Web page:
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Kidnappings Undermine Ukraine Separatists' Claim to Legitimacy

Pro-Ukrainian journalist Irma Krat was paraded blindfolded last week by pro-Russian insurgents in Slovyansk.

Bruised, half-undressed Ukrainian security forces officers, weary-looking observers from the OSCE and blindfolded journalists have all been paraded in front of shocked audiences in recent days as hostages of the Donetsk region's pro-Russian militants.

The self-appointed "people's mayor" of Slovyansk, Vyacheslav Ponomaryov, has not shied away from showing off his captives to the public, describing them as "bargaining chips" and "prisoners of war." In doing so, some analysts say, the leaders of the self-proclaimed People's Republic of Donetsk have killed off any chance they might have had of claiming legitimacy.

Earlier this month, Yekaterina Gubareva, the republic's self-appointed "foreign minister," told The Moscow Times that the People's Republic of Donetsk was writing a constitution and creating its own armed forces to "bolster the legitimacy" of a planned May 11 referendum on the region's status.

But any claim to legitimacy appears to be undermined by the recent hostage takings, which contravene the Geneva Convention.

"The way in which the OSCE observers and Ukrainian security forces were presented to the public as prisoners is abhorrent and a severe violation of their dignity," German Foreign Minister Frank-Walter Steinmeier said in a statement released Sunday. "This is a violation of all negotiating rules and norms that prevail in tense situations like this one."

But the self-appointed authorities of the Donetsk People's Republic are not after the legitimacy they claim to be seeking, according to political analyst Alexei Makarkin.

"The behavior of the self-appointed authorities of the Donetsk People's Republic is dictated by what they truly want," said Makarkin, deputy director of the Moscow-based Center for Political Technologies. "And legitimacy is not part of the equation."

Makarkin said the separatists' actions were primarily meant to demonstrate loyalty to Russia.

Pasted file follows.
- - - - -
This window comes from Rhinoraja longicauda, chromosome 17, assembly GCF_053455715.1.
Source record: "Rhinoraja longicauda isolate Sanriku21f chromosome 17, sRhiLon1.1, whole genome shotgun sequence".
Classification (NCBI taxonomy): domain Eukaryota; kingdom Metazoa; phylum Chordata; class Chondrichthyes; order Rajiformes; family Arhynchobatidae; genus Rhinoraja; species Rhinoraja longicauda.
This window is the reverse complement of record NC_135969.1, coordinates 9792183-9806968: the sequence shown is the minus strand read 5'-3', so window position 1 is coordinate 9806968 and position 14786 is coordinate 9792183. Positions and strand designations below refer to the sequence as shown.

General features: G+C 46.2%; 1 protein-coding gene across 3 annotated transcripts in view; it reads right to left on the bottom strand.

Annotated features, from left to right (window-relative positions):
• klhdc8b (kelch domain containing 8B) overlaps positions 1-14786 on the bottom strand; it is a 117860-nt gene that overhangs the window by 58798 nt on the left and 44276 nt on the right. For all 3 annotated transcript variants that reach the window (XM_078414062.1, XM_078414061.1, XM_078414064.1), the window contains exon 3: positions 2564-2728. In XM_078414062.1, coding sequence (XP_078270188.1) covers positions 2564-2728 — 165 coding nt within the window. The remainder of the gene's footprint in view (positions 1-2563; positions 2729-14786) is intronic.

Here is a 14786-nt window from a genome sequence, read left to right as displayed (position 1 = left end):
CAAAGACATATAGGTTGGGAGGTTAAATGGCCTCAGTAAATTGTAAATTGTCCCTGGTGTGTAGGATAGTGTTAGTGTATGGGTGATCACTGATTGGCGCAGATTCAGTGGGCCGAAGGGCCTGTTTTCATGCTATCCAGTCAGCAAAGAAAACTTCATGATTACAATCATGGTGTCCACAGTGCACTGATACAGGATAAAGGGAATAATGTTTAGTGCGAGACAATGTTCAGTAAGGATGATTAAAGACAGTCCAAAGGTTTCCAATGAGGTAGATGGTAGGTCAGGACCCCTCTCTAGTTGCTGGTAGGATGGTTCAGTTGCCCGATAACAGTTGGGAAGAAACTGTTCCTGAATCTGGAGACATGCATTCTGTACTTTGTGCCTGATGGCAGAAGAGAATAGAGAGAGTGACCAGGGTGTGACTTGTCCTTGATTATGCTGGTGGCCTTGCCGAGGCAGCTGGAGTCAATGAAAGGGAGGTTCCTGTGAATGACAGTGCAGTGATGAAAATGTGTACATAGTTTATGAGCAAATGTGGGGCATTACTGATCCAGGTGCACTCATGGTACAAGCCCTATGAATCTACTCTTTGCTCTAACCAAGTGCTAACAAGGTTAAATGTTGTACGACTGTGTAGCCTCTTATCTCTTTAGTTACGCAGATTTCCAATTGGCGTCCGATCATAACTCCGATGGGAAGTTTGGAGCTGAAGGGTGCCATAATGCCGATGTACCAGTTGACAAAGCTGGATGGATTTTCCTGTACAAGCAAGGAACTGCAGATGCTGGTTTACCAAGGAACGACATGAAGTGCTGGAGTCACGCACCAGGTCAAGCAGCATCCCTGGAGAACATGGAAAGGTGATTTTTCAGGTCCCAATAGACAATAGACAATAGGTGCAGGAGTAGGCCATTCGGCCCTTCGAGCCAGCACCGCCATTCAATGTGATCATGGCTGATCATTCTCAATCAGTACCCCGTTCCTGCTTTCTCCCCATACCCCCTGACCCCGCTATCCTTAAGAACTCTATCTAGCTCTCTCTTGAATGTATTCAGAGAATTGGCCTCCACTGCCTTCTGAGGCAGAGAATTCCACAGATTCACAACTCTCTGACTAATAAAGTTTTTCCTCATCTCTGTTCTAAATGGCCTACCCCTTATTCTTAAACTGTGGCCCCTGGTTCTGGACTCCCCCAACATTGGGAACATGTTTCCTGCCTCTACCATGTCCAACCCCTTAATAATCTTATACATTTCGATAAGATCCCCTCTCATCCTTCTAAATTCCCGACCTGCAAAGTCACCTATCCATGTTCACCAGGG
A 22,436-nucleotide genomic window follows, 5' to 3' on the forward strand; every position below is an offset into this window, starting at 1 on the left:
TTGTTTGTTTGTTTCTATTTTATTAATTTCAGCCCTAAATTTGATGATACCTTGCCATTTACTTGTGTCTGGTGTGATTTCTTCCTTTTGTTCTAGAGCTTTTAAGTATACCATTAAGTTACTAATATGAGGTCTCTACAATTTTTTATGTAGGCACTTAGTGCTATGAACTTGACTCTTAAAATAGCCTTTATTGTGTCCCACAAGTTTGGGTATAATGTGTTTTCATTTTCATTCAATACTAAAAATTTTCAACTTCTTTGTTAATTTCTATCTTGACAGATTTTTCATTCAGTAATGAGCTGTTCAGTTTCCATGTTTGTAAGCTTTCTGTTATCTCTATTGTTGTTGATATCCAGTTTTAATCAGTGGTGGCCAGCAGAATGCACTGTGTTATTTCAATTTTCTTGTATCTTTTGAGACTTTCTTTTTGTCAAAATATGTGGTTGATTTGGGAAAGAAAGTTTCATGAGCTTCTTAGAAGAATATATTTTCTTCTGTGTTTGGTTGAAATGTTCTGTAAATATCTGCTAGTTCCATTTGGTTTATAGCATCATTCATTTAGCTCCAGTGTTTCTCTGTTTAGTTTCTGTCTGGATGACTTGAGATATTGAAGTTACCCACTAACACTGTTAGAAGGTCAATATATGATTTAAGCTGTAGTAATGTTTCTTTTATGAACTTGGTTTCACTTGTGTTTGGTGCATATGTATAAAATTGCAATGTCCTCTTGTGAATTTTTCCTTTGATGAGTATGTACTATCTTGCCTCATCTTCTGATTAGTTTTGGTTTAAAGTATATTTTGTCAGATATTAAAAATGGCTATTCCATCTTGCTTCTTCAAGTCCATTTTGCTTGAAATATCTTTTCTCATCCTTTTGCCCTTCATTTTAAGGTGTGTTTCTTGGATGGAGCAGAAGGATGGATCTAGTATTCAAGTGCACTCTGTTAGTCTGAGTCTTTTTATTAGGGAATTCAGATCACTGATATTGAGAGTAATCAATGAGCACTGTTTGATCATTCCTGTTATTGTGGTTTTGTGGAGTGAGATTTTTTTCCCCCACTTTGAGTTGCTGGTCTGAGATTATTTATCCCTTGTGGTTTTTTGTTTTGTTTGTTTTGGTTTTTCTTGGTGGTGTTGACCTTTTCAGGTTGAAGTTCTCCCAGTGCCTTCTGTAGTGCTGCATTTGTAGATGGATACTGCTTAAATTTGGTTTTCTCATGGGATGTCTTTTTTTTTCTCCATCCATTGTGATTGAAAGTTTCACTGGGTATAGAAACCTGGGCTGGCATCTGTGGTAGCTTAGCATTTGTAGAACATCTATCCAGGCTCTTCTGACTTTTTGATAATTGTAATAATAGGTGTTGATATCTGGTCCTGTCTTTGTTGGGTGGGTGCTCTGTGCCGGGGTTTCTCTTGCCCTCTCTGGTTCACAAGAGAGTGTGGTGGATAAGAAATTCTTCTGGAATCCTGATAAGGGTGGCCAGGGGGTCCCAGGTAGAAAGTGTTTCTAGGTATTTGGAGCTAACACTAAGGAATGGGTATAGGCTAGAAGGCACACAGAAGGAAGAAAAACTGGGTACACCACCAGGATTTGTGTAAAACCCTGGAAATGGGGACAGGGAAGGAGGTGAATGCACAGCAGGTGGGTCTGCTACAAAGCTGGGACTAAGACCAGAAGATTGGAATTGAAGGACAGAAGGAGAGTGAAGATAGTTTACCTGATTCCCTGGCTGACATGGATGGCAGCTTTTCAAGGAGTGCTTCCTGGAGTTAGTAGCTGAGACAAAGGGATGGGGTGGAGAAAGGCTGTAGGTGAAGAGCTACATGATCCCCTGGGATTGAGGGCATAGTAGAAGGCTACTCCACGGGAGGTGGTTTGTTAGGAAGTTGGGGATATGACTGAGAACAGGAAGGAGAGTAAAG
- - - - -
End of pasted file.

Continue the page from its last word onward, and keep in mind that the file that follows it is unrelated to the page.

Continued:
"They [the Donetsk popular authorities] do not think that the West needs to recognize them, that they need to prove anything," he said. "They want to show Russia that they are strong, that they are waging a war against the West. And Russia, at least for now, is on their side."

The Russian government has refused to openly condemn militancy in eastern Ukraine. Pro-Kremlin analyst Alexei Mukhin said that the hostage takings in Slovyansk are not emblematic of the whole region's political aspirations.

"The behavior of one strange mayor [Ponomaryov of Slovyansk] cannot be applied to the whole region," said Mukhin, who is general director of the Center for Political Information.

The contradictory statements of the self-appointed regional and local authorities indicate that there is a disconnect between the two levels, he said.

Last week, Foreign Minister Gubareva's spokesman said that the republic did not support the kidnapping of foreign journalists and that the hostage takings could have been a "provocation," contradicting Ponomaryov's confession to the kidnapping of Vice News reporter and former Moscow Times journalist Simon Ostrovsky.

Mukhin said that the notion that Russian special services were behind the unrest in the Donetsk region was "[U.S. President Barack] Obama's invention," echoing Moscow's repeated denials that it is supporting separatists in eastern Ukraine.

"The situation is changing very quickly," said Makarkin of the Center of Political Technologies. "In these circumstances, we can expect changing positions. But for now, Russia does not perceive the actions of these self-appointed authorities to be criminal."

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